Abstract. There are over 20 million users in ReseachGate (RG). ReseachGate uses internal metrics, RI and Total Research Interest (TRI), to measure how the authors’ peers assess their work. Formulas used by the RG team for those metrics are not published. This article proposes a simple model of calculating Research Interest (RI) and getting results close to the actual RIs on the RG site.
The meaning and formula for RI are of interest to members of RG. It is also the main topic for some articles [1,2].
There are multiple parameters in RG, which are probably, taken into account by the RG team while calculating RI. For example, there are six types of Reads, five types of Recommendations, and so on.
I would not re-engineer the original formulas used by the RG team. Even if we could, we would be lost in those details. My goal is to find out as simple and transparent formula for RI as possible. That RI formula should also use as few input parameters as possible. Preferred input parameters are the ones that could be seen by any RG member and not only by a specific author. I would not rely on published by RG team  weights of different parameters.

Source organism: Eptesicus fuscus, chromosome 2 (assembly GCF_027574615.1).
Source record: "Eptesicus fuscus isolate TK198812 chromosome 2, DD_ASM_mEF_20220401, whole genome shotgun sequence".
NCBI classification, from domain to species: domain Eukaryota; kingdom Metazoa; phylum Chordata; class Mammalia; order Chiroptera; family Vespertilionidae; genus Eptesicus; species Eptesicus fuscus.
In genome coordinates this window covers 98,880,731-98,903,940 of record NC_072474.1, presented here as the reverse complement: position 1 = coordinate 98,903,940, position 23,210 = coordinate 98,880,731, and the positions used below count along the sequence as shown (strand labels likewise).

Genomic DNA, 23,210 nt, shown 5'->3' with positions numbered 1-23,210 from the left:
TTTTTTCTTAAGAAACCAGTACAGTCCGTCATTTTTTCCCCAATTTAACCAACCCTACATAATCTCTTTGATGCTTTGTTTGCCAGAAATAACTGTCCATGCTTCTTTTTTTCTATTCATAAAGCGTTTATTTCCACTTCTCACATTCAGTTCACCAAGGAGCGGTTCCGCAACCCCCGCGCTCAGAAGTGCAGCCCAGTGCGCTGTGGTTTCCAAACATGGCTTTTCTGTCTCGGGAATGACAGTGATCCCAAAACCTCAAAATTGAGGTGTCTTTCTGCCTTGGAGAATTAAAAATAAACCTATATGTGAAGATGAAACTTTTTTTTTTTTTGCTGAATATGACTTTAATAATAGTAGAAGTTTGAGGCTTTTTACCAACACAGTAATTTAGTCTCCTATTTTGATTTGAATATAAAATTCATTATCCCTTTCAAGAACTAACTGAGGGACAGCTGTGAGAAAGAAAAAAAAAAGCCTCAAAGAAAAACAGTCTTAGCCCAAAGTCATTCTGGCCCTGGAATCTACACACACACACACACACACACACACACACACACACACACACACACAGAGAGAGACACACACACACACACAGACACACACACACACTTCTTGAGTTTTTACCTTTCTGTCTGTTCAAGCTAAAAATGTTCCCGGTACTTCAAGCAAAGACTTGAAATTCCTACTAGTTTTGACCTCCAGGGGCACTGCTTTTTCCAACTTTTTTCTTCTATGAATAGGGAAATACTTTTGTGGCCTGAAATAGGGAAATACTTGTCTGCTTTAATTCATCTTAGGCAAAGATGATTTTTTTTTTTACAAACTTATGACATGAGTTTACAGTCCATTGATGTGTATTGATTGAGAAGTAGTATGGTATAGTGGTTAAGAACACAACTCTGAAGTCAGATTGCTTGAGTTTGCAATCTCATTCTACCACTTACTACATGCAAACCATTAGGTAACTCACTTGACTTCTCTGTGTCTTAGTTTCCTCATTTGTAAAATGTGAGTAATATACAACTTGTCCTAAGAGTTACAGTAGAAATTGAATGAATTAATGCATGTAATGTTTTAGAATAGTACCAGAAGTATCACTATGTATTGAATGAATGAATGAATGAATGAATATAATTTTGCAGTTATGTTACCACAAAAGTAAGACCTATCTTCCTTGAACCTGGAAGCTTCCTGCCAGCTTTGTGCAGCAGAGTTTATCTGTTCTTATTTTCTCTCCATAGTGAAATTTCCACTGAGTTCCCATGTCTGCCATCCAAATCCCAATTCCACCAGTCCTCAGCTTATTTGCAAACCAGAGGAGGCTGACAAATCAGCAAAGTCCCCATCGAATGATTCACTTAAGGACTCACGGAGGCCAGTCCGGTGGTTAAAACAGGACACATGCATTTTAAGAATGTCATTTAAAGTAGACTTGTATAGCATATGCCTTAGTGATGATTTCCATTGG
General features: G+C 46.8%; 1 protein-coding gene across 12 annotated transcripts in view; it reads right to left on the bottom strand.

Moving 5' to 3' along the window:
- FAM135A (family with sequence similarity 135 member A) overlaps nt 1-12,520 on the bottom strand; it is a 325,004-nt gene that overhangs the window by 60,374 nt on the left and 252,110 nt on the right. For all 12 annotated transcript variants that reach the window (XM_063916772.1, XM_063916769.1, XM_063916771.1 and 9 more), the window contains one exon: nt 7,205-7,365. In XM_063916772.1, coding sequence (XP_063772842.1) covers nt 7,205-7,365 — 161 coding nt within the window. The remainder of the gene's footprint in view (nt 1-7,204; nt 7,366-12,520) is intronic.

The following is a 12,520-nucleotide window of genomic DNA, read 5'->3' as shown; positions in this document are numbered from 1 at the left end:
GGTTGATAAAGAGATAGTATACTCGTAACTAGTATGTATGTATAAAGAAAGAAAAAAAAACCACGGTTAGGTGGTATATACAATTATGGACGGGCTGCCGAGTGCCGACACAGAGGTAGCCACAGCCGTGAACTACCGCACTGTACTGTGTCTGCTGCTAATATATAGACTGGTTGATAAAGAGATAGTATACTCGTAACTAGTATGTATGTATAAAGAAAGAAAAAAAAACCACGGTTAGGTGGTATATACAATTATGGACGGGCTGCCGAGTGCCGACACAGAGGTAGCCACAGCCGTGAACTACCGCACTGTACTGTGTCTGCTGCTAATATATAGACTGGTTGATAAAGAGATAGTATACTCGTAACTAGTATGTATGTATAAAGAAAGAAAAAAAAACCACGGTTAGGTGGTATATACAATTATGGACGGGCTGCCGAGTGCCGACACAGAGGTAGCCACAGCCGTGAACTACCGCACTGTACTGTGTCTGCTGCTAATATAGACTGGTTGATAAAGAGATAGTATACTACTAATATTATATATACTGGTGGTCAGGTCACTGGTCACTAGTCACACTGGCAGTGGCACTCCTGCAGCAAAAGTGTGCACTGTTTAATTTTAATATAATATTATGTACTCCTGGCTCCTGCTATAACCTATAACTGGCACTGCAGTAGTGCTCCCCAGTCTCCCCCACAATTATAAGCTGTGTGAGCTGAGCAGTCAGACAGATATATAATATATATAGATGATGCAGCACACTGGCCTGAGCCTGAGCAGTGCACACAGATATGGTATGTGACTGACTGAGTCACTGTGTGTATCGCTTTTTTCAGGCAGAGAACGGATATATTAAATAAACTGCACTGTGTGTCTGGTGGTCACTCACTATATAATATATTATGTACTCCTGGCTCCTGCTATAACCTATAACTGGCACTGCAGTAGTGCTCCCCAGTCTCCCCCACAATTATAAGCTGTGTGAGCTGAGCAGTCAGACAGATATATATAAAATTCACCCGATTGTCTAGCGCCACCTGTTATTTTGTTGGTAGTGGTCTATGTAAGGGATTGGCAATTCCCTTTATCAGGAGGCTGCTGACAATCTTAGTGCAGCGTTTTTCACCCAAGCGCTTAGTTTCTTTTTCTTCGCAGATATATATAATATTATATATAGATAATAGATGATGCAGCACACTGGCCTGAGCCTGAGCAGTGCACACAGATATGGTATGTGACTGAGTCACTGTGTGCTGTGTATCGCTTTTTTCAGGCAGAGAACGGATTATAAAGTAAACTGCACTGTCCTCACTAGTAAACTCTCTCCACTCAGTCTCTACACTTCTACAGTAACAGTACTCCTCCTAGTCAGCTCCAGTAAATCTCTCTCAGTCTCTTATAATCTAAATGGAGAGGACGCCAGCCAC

That should provide the meaning of RI based on the big picture.
Total Research Interest (TRI) is the sum of the RI for each research item an author has added to their profile. The RI and TRI score is how the RG team estimates scientists’ interest in RG member’s research.
All further terms are also related to whatever happens within the RG community.
Publication (P) is not any publication by an author, but just a research item, a.k.a. “publication,” which is included in the author’s profile on RG. The RG member could have up to ten types of research items in their profile on the RG site.
Citation (Cit) of publication is a citation of mentioned P. Publication Read (PR) is a read of mentioned P. Publication’s Recommendation (RecP) is a Recommendation by a member of RG made for mentioned P.
Parameters in ReseachGate